If you’re like most salespeople, you probably don’t relish the prospect of writing in-depth website proposals. From cover letters to pricing breakdowns to specific timelines, there are lots of different elements to coordinate.
But the truth is that solid proposals are incredibly powerful sales tools. They can turn clients that are only partially interested in your services into ones that are convinced nobody else can match your ability to deliver on the job.
What’s more, they’re immeasurably more convincing than alternative end-of-the-funnel documents like generic invoices, emails, or pricing brochures.
Whatever the role proposals play in your sales process, whether they’re integral for persuading new leads, or the icing-on-the-cake for already-hot prospects, it’s crucial that you know how to write them well.
So if you’ve ever wondered how to write a business proposal, then you’re in the right place. In this guide, we’re going to look at exactly what goes into a winning proposal. We’ll also provide a simple template based on thousands of client success cases.
An website proposal in ecommerce a detailed outline for an ecommerce-related project, including goals, specific steps that will be undertaken, timelines, and budgets.
After reading a proposal, a potential client should know exactly what outcomes you intend to achieve, how you’re going to achieve them, and how much it’s going to cost. A proposal will often act as a contract, with the option for clients to approve the project and pay for it.
A proposal is usually sent at the end of the sales cycle, after a period of dialogue and when a client is already interested in your services. Ultimately, the goal of the sender is to flesh out the specifics of the project and obtain approval (and possibly payment) from a client.
Website proposals will cover website development projects on major ecommerce platforms. But proposals aren’t necessarily limited to these tasks. A broader proposal might encompass other ecommerce services like sales, marketing, optimization, and even logistics management.
A solid website proposal template for an ecommerce site will cover all the key parts of a project, from the initial design process all the way through to testing, deployment, and ongoing maintenance. It will also include detailed information about timelines, budgets and the main people that will be involved.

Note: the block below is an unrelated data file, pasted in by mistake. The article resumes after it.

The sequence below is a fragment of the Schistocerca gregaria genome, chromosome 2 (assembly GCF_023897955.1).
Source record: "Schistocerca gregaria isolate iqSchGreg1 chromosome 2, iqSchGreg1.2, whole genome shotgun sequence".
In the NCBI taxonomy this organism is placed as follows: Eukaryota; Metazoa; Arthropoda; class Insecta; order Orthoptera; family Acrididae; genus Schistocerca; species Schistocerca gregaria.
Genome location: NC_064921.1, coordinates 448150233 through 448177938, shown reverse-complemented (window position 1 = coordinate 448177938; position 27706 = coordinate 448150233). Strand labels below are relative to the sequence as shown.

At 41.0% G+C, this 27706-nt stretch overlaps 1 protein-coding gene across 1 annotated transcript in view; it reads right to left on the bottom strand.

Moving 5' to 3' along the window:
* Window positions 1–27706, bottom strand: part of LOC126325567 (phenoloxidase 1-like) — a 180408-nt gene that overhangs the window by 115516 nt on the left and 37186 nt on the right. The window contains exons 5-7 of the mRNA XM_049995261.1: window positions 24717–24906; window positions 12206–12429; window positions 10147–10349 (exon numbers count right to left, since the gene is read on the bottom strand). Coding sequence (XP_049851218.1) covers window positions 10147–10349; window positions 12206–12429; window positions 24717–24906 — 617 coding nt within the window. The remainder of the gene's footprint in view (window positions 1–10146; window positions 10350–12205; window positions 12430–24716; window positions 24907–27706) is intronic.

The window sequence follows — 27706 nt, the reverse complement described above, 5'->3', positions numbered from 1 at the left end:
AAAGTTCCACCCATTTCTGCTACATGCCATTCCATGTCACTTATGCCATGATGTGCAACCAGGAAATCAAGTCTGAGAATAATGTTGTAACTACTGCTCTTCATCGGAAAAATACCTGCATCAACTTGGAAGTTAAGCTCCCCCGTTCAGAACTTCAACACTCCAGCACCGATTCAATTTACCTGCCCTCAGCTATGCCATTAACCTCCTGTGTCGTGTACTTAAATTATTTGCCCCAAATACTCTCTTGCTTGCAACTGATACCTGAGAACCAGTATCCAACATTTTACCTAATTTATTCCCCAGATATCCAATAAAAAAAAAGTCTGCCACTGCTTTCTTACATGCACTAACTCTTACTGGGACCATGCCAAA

There’s no gold standard or perfect website proposal example. Any format will be tailored to meet your own unique needs. That said, the following is the one we’ve found to be most successful:
This is the short, introductory part of the proposal where you outline the project in general terms. You can also include an overall price at this point if it’s appropriate to do so.
This is where you outline in concrete terms the nature of the project and how you intend to complete it. If the cover letter is a short, abstract summary, then the outline is a much more detailed description of the various tasks involved.
For example, you might cover areas like initial planning, sitemap and wireframe creation, content development, website design, and testing in this section. You are not yet going into specific timeframes and goals, but you do want the recipient to finish this section with a clear understanding of your proposed approach and the unique skills you bring to the table.
This is the place where you will describe the goals you intend to achieve. You want to begin by giving a broader outline before drilling down into specific, measurable outcomes. The goals and outcomes section builds on the outline of the project by painting a thorough picture for the recipient.
This section includes specific milestones of the project and when they will be completed, usually in a table format. It is important to describe your mechanism for measurement at this stage - how will a client know that you are on track with the project?
Always include a detailed breakdown of the budget along with the overall cost. It’s important to remember, however, that when describing how the money will be allocated, you shouldn’t confuse clients with an avalanche of data. Your budget breakdown should be detailed but not impenetrable.
Include information about your organization and details of the people that will be working on the project.
This is where recipients can sign a proposal (preferably in the form of an electronic signature) and will be directed toward payment options.
Once you’ve put in place the bones of your website proposal for ecommerce, it’s time to optimize it for success. Small tweaks to your proposal and delivery strategy at this stage can make a world of difference.
Implement the following suggestions to boost your close rate and increase the speed at which prospects become clients:
Ultimately, a solid website proposal for ecommerce should cover all crucial parts of a project. By creating it, you’re showing your clients what they can expect. Start using the right structure for your proposals and see how it will change your business performance.